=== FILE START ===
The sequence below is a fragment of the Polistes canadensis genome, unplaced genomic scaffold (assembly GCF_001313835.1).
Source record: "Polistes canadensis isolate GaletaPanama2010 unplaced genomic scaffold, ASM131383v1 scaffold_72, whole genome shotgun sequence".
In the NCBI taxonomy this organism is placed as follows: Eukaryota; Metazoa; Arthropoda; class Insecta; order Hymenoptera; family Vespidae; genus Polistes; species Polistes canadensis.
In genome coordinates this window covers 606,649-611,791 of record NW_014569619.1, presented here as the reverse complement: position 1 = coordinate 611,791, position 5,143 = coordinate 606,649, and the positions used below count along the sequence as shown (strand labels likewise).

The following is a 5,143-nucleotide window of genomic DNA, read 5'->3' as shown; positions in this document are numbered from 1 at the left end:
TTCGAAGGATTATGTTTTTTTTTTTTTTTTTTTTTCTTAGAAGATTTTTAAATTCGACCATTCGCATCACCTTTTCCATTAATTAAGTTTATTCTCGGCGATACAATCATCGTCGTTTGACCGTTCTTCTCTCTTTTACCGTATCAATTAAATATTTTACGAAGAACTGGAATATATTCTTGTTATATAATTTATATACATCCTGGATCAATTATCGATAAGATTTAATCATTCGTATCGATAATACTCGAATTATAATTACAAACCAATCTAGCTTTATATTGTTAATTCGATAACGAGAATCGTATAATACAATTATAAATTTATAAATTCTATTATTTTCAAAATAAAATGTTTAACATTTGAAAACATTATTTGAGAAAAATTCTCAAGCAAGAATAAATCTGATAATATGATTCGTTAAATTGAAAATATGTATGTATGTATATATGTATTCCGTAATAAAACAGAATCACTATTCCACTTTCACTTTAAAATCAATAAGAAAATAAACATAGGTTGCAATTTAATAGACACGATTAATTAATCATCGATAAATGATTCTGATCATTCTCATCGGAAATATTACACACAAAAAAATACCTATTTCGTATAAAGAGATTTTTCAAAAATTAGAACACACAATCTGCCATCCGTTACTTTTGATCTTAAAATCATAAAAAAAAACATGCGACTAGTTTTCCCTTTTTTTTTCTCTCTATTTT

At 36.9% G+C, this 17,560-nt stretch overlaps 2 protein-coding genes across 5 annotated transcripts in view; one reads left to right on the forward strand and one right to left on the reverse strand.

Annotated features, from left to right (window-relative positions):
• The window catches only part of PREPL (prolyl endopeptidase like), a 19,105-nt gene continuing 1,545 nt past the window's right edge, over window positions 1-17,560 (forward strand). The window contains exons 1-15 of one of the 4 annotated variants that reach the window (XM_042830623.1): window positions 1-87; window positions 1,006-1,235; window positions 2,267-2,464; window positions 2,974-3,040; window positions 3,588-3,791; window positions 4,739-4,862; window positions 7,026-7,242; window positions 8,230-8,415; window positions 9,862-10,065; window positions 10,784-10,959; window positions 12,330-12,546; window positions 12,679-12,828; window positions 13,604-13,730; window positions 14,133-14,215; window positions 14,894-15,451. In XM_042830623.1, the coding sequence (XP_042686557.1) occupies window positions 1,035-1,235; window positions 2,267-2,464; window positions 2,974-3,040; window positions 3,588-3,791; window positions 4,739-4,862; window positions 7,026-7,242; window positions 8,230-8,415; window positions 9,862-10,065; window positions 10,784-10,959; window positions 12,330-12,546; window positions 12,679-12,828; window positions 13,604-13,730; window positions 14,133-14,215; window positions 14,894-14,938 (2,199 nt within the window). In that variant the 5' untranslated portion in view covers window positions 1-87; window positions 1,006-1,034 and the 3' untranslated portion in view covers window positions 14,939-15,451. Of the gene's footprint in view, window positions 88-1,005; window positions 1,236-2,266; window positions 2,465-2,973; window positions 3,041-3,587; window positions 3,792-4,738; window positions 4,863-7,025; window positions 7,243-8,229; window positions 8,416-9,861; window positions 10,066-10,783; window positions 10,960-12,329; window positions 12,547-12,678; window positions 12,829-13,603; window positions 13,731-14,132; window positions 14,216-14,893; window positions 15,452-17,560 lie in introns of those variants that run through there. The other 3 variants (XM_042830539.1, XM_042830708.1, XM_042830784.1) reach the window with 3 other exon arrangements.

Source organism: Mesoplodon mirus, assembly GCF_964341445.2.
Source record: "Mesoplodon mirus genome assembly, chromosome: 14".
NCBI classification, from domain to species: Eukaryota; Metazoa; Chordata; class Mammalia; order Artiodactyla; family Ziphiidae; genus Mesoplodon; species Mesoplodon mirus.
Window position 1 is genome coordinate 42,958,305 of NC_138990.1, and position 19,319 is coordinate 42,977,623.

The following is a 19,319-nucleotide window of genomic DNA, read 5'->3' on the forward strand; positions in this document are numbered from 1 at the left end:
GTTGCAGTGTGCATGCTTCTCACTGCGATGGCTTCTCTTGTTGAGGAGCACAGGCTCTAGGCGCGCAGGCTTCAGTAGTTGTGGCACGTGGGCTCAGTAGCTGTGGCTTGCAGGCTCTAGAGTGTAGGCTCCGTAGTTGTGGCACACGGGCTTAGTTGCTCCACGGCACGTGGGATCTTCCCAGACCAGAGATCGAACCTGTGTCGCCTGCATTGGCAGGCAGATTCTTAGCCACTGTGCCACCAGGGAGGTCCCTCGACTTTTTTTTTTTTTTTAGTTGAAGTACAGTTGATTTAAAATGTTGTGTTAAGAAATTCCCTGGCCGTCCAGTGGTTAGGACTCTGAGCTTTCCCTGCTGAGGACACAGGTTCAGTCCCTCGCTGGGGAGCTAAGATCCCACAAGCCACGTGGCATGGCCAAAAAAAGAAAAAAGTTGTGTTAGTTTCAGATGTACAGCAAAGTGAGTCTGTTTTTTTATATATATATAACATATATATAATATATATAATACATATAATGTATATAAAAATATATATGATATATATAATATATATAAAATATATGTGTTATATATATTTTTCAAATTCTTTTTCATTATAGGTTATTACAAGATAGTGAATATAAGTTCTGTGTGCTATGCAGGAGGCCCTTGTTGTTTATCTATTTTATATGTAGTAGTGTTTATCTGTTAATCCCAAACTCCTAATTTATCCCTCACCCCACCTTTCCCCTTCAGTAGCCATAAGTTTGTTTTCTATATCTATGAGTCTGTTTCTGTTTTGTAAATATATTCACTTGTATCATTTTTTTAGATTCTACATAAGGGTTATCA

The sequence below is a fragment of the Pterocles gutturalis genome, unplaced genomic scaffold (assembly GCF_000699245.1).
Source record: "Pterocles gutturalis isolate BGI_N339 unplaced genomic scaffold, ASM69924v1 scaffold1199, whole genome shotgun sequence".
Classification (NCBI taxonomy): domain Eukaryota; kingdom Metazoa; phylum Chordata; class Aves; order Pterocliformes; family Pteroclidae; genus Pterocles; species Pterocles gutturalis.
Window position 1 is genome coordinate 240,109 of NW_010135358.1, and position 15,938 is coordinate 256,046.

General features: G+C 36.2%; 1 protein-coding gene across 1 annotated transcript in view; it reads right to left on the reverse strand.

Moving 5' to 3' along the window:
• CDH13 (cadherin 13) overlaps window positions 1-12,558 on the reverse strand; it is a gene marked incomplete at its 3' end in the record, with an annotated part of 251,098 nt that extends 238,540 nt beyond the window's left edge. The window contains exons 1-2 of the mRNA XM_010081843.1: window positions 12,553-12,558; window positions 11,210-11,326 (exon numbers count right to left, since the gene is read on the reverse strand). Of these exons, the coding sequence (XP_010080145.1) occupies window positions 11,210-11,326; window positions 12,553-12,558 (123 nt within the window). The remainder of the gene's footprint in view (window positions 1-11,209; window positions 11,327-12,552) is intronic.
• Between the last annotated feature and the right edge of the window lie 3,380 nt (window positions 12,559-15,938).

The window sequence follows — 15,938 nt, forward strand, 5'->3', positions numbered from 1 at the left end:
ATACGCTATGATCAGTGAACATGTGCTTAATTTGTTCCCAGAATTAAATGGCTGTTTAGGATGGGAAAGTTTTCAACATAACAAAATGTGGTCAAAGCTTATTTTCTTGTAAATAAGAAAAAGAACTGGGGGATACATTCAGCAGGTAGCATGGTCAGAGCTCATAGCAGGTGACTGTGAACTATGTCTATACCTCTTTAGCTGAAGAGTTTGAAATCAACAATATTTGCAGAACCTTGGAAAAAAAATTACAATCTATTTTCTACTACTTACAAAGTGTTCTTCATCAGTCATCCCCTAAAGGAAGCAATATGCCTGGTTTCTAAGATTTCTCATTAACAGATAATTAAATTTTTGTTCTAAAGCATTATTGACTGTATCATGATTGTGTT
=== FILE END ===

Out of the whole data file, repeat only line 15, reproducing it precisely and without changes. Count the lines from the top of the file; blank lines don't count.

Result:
GTTGCAGTGTGCATGCTTCTCACTGCGATGGCTTCTCTTGTTGAGGAGCACAGGCTCTAGGCGCGCAGGCTTCAGTAGTTGTGGCACGTGGGCTCAGTAGCTGTGGCTTGCAGGCTCTAGAGTGTAGGCTCCGTAGTTGTGGCACACGGGCTTAGTTGCTCCACGGCACGTGGGATCTTCCCAGACCAGAGATCGAACCTGTGTCGCCTGCATTGGCAGGCAGATTCTTAGCCACTGTGCCACCAGGGAGGTCCCTCGACTTTTTTTTTTTTTTTAGTTGAAGTACAGTTGATTTAAAATGTTGTGTTAAGAAATTCCCTGGCCGTCCAGTGGTTAGGACTCTGAGCTTTCCCTGCTGAGGACACAGGTTCAGTCCCTCGCTGGGGAGCTAAGATCCCACAAGCCACGTGGCATGGCCAAAAAAAGAAAAAAGTTGTGTTAGTTTCAGATGTACAGCAAAGTGAGTCTGTTTTTTTATATATATATAACATATATATAATATATATAATACATATAATGTATATAAAAATATATATGATATATATAATATATATAAAATATATGTGTTATATATATTTTTCAAATTCTTTTTCATTATAGGTTATTACAAGATAGTGAATATAAGTTCTGTGTGCTATGCAGGAGGCCCTTGTTGTTTATCTATTTTATATGTAGTAGTGTTTATCTGTTAATCCCAAACTCCTAATTTATCCCTCACCCCACCTTTCCCCTTCAGTAGCCATAAGTTTGTTTTCTATATCTATGAGTCTGTTTCTGTTTTGTAAATATATTCACTTGTATCATTTTTTTAGATTCTACATAAGGGTTATCA